Blockchain technology is a hyper-connected series of databases that – while stored in pieces – makes an impenetrable ledger. This trustworthy record-book dissolves all question of ownership or exchange of anything with value. It is also the fundamental technology that cryptocurrency runs on.


When information is stored on a central network, every bit of that stored data is vulnerable, because there’s one place for it all. Think back to recent news of Playstation Network accounts being compromised, or this CBS feature discussing identity theft. There are only so many cyber security measures one can take to keep people from accessing a single database of account information.

Blockchain technology relies on a decentralized network. This means that it lacks centralized points.

Rudimentary Example: Let’s take the Playstation Network example and run with it a bit. There are plenty of services that we all use, where storing our credit card number is expected. Netflix, Paypal, Amazon, and (many) more. All of these services keep your account information centrally, meaning that all an attacker has to do is break the security on one database, and they’ve got thousands of credit cards.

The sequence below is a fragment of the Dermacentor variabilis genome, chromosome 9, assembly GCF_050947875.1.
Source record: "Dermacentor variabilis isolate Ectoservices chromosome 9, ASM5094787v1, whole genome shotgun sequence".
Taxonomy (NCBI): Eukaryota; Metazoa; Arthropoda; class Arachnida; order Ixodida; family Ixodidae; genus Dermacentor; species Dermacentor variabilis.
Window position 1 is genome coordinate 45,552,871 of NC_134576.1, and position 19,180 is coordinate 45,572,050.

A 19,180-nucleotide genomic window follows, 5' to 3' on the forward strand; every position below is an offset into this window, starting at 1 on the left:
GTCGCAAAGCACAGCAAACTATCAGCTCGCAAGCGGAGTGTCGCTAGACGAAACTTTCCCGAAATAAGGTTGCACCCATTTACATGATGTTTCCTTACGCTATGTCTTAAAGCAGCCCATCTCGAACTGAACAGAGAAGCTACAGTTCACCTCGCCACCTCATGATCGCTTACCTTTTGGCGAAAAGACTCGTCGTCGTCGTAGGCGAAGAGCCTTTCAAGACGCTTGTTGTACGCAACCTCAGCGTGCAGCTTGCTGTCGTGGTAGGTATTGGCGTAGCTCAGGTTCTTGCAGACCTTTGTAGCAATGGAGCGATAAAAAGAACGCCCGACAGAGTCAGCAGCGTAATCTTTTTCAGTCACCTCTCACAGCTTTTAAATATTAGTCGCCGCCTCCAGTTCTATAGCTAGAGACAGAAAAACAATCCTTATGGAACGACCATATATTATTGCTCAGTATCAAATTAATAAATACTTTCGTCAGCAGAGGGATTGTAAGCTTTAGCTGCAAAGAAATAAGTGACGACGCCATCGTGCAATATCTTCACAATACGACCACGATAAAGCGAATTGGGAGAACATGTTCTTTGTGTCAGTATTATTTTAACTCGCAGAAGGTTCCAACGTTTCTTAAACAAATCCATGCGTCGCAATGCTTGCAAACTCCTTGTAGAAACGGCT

If your credit card is 16 digits, a decentralized network would break up that string of numbers. Instead of all 16 digits being in the same place, each single digit might be stored on their own database, anywhere in the world. When your number is required (say, for a monthly subscription charge), the systems would find the databases that store your digits, and “rebuild” your credit card number. It makes it impossible to steal your number via a single source, and no single source will ever know your complete information.